Last Updated: 08/09/12 3:36pm
David Weir: Leaving nothing to chance in his persuit of quadruple gold
David Weir has been studying DVDs of the Paralympic marathon course to leave nothing to chance in his pursuit of quadruple gold.
The 33-year-old made it a magnificent three out of three with a thrilling 800 metres victory at a deafening Olympic Stadium on Thursday night as he continued his domination of the wheelchair races.
Now only Sunday's finale stands between the Londoner and the clean sweep which will seal his status as the hero of the Games.
Weir will start the 26.2-mile race as favourite, a tag he is more than accustomed to as a six-time winner of the London marathon.
The looped Paralympic course follows a different route, though, featuring one 2.2-mile and four eight-mile laps, taking in sights such as St Paul's Cathedral, Buckingham Palace and the Houses of Parliament.
Asked how much reconnaissance he had done, Weir said: "Lots, lots of DVDs, sitting on my laptop and watching it.
"The course is very twisty. It's not going to be banging out top speeds for a long while so hopefully I can get the endurance and get through it. We'll see."
Sunday could represent Weir's last Paralympic race, with the athlete himself insisting he had yet to make a decision over whether to carry on for four years to Rio.
If it should prove a last hurrah, the Weirwolf would dearly love to sign off in style.
That has certainly been his trademark on the track over the past week, with confident, powerful and perfectly-timed racing leaving capacity crowds enthralled.
His achievements so far - he attributed them to "hard training sessions in pitch black darkness in January when it's minus 10" - have taken his career Games gold medal haul to five and prompted congratulatory Twitter messages from the likes of Usain Bolt.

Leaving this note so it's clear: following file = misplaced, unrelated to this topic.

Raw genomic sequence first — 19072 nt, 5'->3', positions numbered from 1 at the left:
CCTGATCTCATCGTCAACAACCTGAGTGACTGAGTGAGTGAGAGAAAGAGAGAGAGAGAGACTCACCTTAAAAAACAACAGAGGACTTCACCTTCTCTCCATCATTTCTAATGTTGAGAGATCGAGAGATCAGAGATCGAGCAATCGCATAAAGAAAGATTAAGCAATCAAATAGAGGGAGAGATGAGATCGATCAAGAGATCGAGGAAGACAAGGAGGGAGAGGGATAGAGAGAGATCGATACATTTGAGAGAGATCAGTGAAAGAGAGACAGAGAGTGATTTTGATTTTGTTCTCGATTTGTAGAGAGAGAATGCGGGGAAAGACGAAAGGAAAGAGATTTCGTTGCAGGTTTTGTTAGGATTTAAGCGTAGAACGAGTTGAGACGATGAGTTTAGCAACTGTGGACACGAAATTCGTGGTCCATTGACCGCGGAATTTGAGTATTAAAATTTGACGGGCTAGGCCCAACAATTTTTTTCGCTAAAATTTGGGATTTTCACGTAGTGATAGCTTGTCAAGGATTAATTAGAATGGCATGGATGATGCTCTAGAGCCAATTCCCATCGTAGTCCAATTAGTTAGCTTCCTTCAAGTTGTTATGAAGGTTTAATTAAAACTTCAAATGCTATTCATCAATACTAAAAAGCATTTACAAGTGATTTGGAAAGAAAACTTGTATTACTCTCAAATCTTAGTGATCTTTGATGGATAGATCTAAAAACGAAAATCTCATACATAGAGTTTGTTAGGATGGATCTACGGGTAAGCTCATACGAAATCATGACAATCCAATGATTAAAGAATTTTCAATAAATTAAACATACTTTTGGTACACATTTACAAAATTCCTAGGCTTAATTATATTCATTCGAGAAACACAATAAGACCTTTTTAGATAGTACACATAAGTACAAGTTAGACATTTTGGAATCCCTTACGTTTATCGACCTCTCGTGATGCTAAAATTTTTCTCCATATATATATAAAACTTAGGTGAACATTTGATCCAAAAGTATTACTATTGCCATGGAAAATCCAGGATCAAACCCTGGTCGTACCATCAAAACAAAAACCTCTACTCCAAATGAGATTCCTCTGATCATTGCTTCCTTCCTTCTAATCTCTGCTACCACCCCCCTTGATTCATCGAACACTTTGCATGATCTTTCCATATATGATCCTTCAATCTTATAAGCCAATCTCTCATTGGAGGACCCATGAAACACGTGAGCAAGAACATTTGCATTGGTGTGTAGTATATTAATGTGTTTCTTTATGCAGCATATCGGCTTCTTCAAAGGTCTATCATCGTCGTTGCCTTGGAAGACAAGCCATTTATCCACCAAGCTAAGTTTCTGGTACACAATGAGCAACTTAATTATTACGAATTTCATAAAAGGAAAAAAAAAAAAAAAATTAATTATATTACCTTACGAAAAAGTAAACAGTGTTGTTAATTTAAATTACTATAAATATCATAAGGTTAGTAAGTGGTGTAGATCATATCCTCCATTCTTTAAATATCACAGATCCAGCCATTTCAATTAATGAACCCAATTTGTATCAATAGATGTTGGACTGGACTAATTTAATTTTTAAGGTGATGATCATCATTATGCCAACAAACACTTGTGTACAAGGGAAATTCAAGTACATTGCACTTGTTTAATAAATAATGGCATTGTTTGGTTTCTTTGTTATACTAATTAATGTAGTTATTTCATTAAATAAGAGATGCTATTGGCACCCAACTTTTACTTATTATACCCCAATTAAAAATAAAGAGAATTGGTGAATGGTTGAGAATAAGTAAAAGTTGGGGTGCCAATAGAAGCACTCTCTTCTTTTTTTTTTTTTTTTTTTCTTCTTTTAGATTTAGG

Weir even now has his own battle cry thanks to the werewolf howls his team-mates have developed, adapted from the 1970s rock song Werewolves of London by Warren Zevon, which was played in the stadium ahead of his last race.
Those howls will no doubt return on the streets of the capital, when there could be double cause for celebration with Shelly Woods a contender in the women's race.
One of those out to silence them, though, is Switzerland's Marcel Hug.
The world record holder for the T54 800m, 1500m and 5,000m has been comprehensively overshadowed so far, watching Weir take gold in the all three events.
He said: "I have to try to (beat Weir). He's flying. He's very strong, but I still believe he is beatable. The key was the first race, the 5,000m he won, for his confidence."
In spite of the rivalry, Hug is keen for the Briton to carry on to Rio.
"I hope he will continue of course, but I don't know," he added. "Maybe he'll stop after. He cannot do any better so maybe he stops, but I hope he'll continue."
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